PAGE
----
(b) said inlet for blood opens into' said outer space near (c) said spacer tube has at least one opening for blood vacuum, and blood drains through said outlet of the 7 lower compartment when the latter is in communication with the atmosphere.
the top of the latter, and said one-way valve means between the compartments extends from said inner space, and
passage therethrough adjacent said partition means so that any foam admitted with blood to said outer space rises toward the top of the latter and only blood passes through said opening of the spacer tube into said inner space for drainage from said upper compartment into said lower compartment.
In a blood suction apparatus, the combination as in claim 8;
wherein each blood collecting chamber further has a 5. In a blood suction apparatus, the combination as in claim 4;
further comprising flow metering means interposed in 6. In a blood suction apparatus, the combination as in claim 4, wherein said alternator means includes (1) a ported block and a continuously rotated rotor engaging against a surface of said block,
(2) said block having said vent to the atmosphere opening at said surface thereof and being centered with respect to said rotor,
buoyant ball in said lower compartment adapted to float on blood in the latter and to close said outlet at the bottom of the lower compartment when the level of blood in the latter decreases below a predetermined point, thereby to prevent the drainage of foam through said outlet.
10. In a blood suction apparatus, the combination as in claim 8;
wherein each blood collecting chamber has a generally hemispherical lower wall portion, and said one-way valve means open into said lower compartment adjacent the top of said hemispherical lower wall portion so that blood streams smoothly along the latter from said valve means and turbulent foaming of the blood in said lower compartment is avoided.
11. In a blood suction apparatus, the combination as in claim 10;
wherein said inlet for blood into said outer space of the upper compartment is constituted by a metal tube having a terminal portion inclined toward the side wall of the blood collecting chamber with an obliquely cut end lying substantially parallel to said side wall so that the blood introduced into said outer space streams smoothly on said outer wall to avoid (a) wherein a flexible blood inlet tube extends from each suction tip and communicates with s-aid inlet of the related blood collecting chamber, and
(b) further comprising a combined handle and shut-off valve at the connection of each suction tip to the related inlet tube, so that each suction tip can be individually rendered operative and inoperative.
13. In a blood suction apparatus, the combination as in claim 12, wherein said combined handle and shut-off valve includes I (a) an elongated body having a longitudinal bore through which the inlet tube extends from the related suction tip,
(b) a pinch valve member turnable in said elongated body between an open position leaving said bore unobstructed and a closed position in which said valve member pinches shut said inlet tube in said bore, and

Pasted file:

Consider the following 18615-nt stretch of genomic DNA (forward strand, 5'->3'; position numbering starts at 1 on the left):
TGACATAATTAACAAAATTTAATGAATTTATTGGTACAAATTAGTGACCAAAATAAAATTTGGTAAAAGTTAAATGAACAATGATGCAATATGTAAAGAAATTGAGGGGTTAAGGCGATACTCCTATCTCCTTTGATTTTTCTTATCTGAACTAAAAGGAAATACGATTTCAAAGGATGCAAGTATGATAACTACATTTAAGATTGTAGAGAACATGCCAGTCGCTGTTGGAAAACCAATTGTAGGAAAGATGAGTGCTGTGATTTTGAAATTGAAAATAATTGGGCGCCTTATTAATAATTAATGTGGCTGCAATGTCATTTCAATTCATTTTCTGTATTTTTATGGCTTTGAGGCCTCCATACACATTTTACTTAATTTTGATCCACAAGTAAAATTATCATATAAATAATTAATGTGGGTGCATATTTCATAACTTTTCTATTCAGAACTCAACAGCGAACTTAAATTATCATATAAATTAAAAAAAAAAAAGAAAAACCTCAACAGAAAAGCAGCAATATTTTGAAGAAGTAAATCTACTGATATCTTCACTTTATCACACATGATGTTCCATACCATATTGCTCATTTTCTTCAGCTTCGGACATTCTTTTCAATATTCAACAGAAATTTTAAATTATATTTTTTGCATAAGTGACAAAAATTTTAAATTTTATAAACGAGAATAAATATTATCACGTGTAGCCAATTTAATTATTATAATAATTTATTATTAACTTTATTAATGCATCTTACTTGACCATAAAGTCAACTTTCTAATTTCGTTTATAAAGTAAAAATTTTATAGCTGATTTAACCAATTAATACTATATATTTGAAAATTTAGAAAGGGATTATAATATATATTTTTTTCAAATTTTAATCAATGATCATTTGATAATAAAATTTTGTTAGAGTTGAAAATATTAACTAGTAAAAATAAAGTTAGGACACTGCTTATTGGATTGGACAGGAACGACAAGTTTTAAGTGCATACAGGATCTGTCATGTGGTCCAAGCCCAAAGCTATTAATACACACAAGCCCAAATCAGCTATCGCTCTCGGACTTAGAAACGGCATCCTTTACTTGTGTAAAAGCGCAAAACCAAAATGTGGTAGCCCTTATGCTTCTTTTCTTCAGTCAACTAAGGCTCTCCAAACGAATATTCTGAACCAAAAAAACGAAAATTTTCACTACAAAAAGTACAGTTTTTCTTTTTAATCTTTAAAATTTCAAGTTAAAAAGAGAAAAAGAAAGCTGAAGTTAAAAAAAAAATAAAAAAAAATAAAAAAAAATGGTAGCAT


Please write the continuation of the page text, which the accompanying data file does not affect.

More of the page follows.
(c) a finger operated actuating member slidable on said body and engageable with said pinch valve member to turn the latter from said open position to said closed position of the latter. 3
14. In a blood suction apparatus, the combination as in claim 13;
(a) wherein said body further has a lateral bore opening at one side of the body and turnably receiving said pinch valve member,
(b) said pinch valve member straddles said inlet tube in said longitudinal bore and therefore is held in'said lateral bore by said inlet tube, and r (c) said suction tip has an adapter at one end on which said inlet tube fits tightly, and said adapter is removably secured inone end of said longitudinal bore for holding said suction tip, inlettube and combined handle and shut-off valve in assembled relation.
, 15. In a blood suction apparatus, the combination as in claim 4, wherein each of said one-way valve means consists of a one-piece body of plastic material having (a) a cylindrical portion of relatively large wall thickness and hence substantial rigidity, and
(b) an outlet end portion having a wall thickness decreasing from said cylindrical portion to the free edge of said outlet end portion to render the latter substantially flexible,
() said outlet end portion having increasing circum ferences toward said free edge and being flattened at the latter so that said outlet endportion is closed at said free edge, when the pressure outside of said body is greater than the pressure Within said body, and said outlet end portion opens Wide at said free edge when the pressure within said outlet end portion exceeds the pressure acting on the outside of the latter.
16. In a blood suction apparatus, the combination of (A) a suction tiphaving an adapter at one end with a flexible blood inlet tube fitting tightly on said adapter for carrying blood from the associated tip,
and 5 (B) a combined handle and shut-01f valve comprising 7' (a) an elongated body having a longitudinal bore through which the inlet tube extends from the related suction tip and a lateral bore opening at one side of the body,
(b) a pinch valve member turnably received in said lateral bore and straddling said inlet tube in thelongitudinal bore so that said pinch valve member is held in said later-a1 bore by said inlet tube, said pinch valve member being turnable between an open position leaving said longitudinal bore unobstructed and a closed position in which said valve member pinches shut said inlet tube in said longitudinal bore,
(c) a finger, operated actuating member slidable on said body and engageable with said pinch valve member to turn the latter from said open position to said closed position of the pinch valve member, and
(d) means releasably securing said adapter of the suction tip in one end of said longitudinal bore for holding said suction tip, inlet tube and combined handle and shut-off valve in assembled relation.
References Cited by the Examiner UNITED STATES PATENTS 864,158 8/07 DeLany 210-532 1,284,630 11/18 Felsen 128-276 2,376,794 5/45 McCulloch 55-178 2,574,135 11/51 Ward 32-33 2,652,831 9/53- Chesler 128-214 2,711,586 6/55 Groves 32-33 2,742,701 4/56 Berger 32-33 40 2,812,765 11/57 TofHemire 128-276 2,900,978 8/59 Johannisson 128-276 2,927,582 3/60 Berkman et a1. 128-214 2,986,098 5/61 Trout et a1. 7 3,016,055 1/ 62 Oldenburg 128-278 -3,01s,779 1/62 Tyler et a1. 128-278 3,034,504 -5/62 Winsor et al 128-214 OTHER REFERENCES American College of Surgeons, Surgical Forum, The Use of a Ventfor the Left Ventricle as a Means of Avoiding Air Embolism to the Systemic Circulation During Open Cardiotorny With the Maintenance of the Cardiorespiratory Function of Animals by a Pump Oxygenator, Bernard J. Miller et al., pp. 30-33, vol. 4, 1953.
RICHARD A. GAUDET, Primary Examiner. JORDAN FRANKLIN, Examiner.